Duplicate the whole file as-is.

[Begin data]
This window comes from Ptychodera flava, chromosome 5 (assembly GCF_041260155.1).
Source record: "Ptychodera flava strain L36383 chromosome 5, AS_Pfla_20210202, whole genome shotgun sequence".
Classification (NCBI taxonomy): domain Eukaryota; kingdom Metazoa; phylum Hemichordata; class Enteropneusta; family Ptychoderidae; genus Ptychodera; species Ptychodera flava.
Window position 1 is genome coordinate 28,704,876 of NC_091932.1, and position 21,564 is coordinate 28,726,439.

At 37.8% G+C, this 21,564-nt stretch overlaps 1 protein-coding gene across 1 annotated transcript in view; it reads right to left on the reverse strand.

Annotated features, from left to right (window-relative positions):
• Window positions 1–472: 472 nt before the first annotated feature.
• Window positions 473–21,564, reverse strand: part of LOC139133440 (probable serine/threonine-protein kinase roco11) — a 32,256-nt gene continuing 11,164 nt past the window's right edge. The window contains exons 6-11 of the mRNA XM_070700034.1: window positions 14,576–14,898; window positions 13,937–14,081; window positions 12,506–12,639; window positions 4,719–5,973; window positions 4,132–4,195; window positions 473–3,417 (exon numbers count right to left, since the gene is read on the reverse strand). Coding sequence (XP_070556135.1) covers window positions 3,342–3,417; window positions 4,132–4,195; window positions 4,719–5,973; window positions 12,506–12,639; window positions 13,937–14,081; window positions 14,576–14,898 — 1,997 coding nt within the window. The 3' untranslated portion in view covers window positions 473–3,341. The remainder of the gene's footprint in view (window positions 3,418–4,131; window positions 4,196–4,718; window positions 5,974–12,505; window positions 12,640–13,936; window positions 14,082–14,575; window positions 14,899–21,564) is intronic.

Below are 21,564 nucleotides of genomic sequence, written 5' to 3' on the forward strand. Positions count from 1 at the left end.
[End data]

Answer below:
This window comes from Ptychodera flava, chromosome 5 (assembly GCF_041260155.1).
Source record: "Ptychodera flava strain L36383 chromosome 5, AS_Pfla_20210202, whole genome shotgun sequence".
Classification (NCBI taxonomy): domain Eukaryota; kingdom Metazoa; phylum Hemichordata; class Enteropneusta; family Ptychoderidae; genus Ptychodera; species Ptychodera flava.
Window position 1 is genome coordinate 28,704,876 of NC_091932.1, and position 21,564 is coordinate 28,726,439.

At 37.8% G+C, this 21,564-nt stretch overlaps 1 protein-coding gene across 1 annotated transcript in view; it reads right to left on the reverse strand.

Annotated features, from left to right (window-relative positions):
• Window positions 1–472: 472 nt before the first annotated feature.
• Window positions 473–21,564, reverse strand: part of LOC139133440 (probable serine/threonine-protein kinase roco11) — a 32,256-nt gene continuing 11,164 nt past the window's right edge. The window contains exons 6-11 of the mRNA XM_070700034.1: window positions 14,576–14,898; window positions 13,937–14,081; window positions 12,506–12,639; window positions 4,719–5,973; window positions 4,132–4,195; window positions 473–3,417 (exon numbers count right to left, since the gene is read on the reverse strand). Coding sequence (XP_070556135.1) covers window positions 3,342–3,417; window positions 4,132–4,195; window positions 4,719–5,973; window positions 12,506–12,639; window positions 13,937–14,081; window positions 14,576–14,898 — 1,997 coding nt within the window. The 3' untranslated portion in view covers window positions 473–3,341. The remainder of the gene's footprint in view (window positions 3,418–4,131; window positions 4,196–4,718; window positions 5,974–12,505; window positions 12,640–13,936; window positions 14,082–14,575; window positions 14,899–21,564) is intronic.

Below are 21,564 nucleotides of genomic sequence, written 5' to 3' on the forward strand. Positions count from 1 at the left end.